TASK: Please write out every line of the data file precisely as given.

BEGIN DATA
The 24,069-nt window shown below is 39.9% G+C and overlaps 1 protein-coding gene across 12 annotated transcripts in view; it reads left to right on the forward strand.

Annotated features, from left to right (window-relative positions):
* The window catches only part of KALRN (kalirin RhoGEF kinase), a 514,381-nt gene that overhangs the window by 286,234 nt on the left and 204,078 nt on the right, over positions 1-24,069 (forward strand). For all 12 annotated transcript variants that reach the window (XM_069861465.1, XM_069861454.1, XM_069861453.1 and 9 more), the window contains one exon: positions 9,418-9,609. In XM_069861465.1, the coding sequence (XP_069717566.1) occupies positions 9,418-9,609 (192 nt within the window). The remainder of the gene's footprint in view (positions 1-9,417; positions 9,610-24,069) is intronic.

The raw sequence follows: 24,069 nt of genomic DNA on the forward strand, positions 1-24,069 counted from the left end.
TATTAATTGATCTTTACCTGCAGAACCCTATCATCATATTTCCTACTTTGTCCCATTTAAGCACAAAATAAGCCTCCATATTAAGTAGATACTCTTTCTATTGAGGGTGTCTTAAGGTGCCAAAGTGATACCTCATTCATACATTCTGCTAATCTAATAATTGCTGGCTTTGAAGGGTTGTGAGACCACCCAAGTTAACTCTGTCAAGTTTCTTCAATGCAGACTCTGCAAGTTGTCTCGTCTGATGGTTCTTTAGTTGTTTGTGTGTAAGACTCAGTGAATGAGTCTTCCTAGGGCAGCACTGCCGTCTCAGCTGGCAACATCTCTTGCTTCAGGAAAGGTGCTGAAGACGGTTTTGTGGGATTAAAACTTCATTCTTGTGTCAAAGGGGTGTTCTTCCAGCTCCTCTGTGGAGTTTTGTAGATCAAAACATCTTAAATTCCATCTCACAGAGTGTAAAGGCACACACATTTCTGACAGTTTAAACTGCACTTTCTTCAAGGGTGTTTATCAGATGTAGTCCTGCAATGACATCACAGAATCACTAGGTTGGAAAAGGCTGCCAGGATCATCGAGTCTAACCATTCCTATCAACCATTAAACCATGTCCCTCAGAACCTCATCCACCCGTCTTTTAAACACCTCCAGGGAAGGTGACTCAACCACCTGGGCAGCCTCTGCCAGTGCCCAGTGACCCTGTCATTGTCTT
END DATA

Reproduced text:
The 24,069-nt window shown below is 39.9% G+C and overlaps 1 protein-coding gene across 12 annotated transcripts in view; it reads left to right on the forward strand.

Annotated features, from left to right (window-relative positions):
* The window catches only part of KALRN (kalirin RhoGEF kinase), a 514,381-nt gene that overhangs the window by 286,234 nt on the left and 204,078 nt on the right, over positions 1-24,069 (forward strand). For all 12 annotated transcript variants that reach the window (XM_069861465.1, XM_069861454.1, XM_069861453.1 and 9 more), the window contains one exon: positions 9,418-9,609. In XM_069861465.1, the coding sequence (XP_069717566.1) occupies positions 9,418-9,609 (192 nt within the window). The remainder of the gene's footprint in view (positions 1-9,417; positions 9,610-24,069) is intronic.

The raw sequence follows: 24,069 nt of genomic DNA on the forward strand, positions 1-24,069 counted from the left end.
TATTAATTGATCTTTACCTGCAGAACCCTATCATCATATTTCCTACTTTGTCCCATTTAAGCACAAAATAAGCCTCCATATTAAGTAGATACTCTTTCTATTGAGGGTGTCTTAAGGTGCCAAAGTGATACCTCATTCATACATTCTGCTAATCTAATAATTGCTGGCTTTGAAGGGTTGTGAGACCACCCAAGTTAACTCTGTCAAGTTTCTTCAATGCAGACTCTGCAAGTTGTCTCGTCTGATGGTTCTTTAGTTGTTTGTGTGTAAGACTCAGTGAATGAGTCTTCCTAGGGCAGCACTGCCGTCTCAGCTGGCAACATCTCTTGCTTCAGGAAAGGTGCTGAAGACGGTTTTGTGGGATTAAAACTTCATTCTTGTGTCAAAGGGGTGTTCTTCCAGCTCCTCTGTGGAGTTTTGTAGATCAAAACATCTTAAATTCCATCTCACAGAGTGTAAAGGCACACACATTTCTGACAGTTTAAACTGCACTTTCTTCAAGGGTGTTTATCAGATGTAGTCCTGCAATGACATCACAGAATCACTAGGTTGGAAAAGGCTGCCAGGATCATCGAGTCTAACCATTCCTATCAACCATTAAACCATGTCCCTCAGAACCTCATCCACCCGTCTTTTAAACACCTCCAGGGAAGGTGACTCAACCACCTGGGCAGCCTCTGCCAGTGCCCAGTGACCCTGTCATTGTCTT